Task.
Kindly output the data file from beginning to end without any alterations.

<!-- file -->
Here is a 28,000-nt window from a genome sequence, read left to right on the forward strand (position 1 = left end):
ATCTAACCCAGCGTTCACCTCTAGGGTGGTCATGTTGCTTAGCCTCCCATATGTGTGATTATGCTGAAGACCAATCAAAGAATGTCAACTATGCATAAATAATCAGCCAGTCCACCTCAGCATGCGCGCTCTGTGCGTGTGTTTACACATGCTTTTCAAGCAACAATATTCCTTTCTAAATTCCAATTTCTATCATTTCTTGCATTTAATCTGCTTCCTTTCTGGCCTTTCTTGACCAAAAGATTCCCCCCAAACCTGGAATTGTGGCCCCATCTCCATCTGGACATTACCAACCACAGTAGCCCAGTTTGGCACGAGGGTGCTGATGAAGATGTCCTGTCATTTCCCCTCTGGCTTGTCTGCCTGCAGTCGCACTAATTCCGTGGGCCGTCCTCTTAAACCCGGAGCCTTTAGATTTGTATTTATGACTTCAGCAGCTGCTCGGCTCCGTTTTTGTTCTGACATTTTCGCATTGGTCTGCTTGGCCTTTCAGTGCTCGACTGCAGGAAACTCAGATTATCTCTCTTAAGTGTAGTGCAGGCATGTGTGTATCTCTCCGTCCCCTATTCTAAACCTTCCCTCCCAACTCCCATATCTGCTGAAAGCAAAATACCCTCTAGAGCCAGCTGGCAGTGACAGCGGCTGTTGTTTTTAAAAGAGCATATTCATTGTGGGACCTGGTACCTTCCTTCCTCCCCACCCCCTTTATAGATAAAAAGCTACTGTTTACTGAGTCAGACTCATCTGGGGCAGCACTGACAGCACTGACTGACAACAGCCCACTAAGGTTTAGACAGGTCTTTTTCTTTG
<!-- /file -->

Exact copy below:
Here is a 28,000-nt window from a genome sequence, read left to right on the forward strand (position 1 = left end):
ATCTAACCCAGCGTTCACCTCTAGGGTGGTCATGTTGCTTAGCCTCCCATATGTGTGATTATGCTGAAGACCAATCAAAGAATGTCAACTATGCATAAATAATCAGCCAGTCCACCTCAGCATGCGCGCTCTGTGCGTGTGTTTACACATGCTTTTCAAGCAACAATATTCCTTTCTAAATTCCAATTTCTATCATTTCTTGCATTTAATCTGCTTCCTTTCTGGCCTTTCTTGACCAAAAGATTCCCCCCAAACCTGGAATTGTGGCCCCATCTCCATCTGGACATTACCAACCACAGTAGCCCAGTTTGGCACGAGGGTGCTGATGAAGATGTCCTGTCATTTCCCCTCTGGCTTGTCTGCCTGCAGTCGCACTAATTCCGTGGGCCGTCCTCTTAAACCCGGAGCCTTTAGATTTGTATTTATGACTTCAGCAGCTGCTCGGCTCCGTTTTTGTTCTGACATTTTCGCATTGGTCTGCTTGGCCTTTCAGTGCTCGACTGCAGGAAACTCAGATTATCTCTCTTAAGTGTAGTGCAGGCATGTGTGTATCTCTCCGTCCCCTATTCTAAACCTTCCCTCCCAACTCCCATATCTGCTGAAAGCAAAATACCCTCTAGAGCCAGCTGGCAGTGACAGCGGCTGTTGTTTTTAAAAGAGCATATTCATTGTGGGACCTGGTACCTTCCTTCCTCCCCACCCCCTTTATAGATAAAAAGCTACTGTTTACTGAGTCAGACTCATCTGGGGCAGCACTGACAGCACTGACTGACAACAGCCCACTAAGGTTTAGACAGGTCTTTTTCTTTG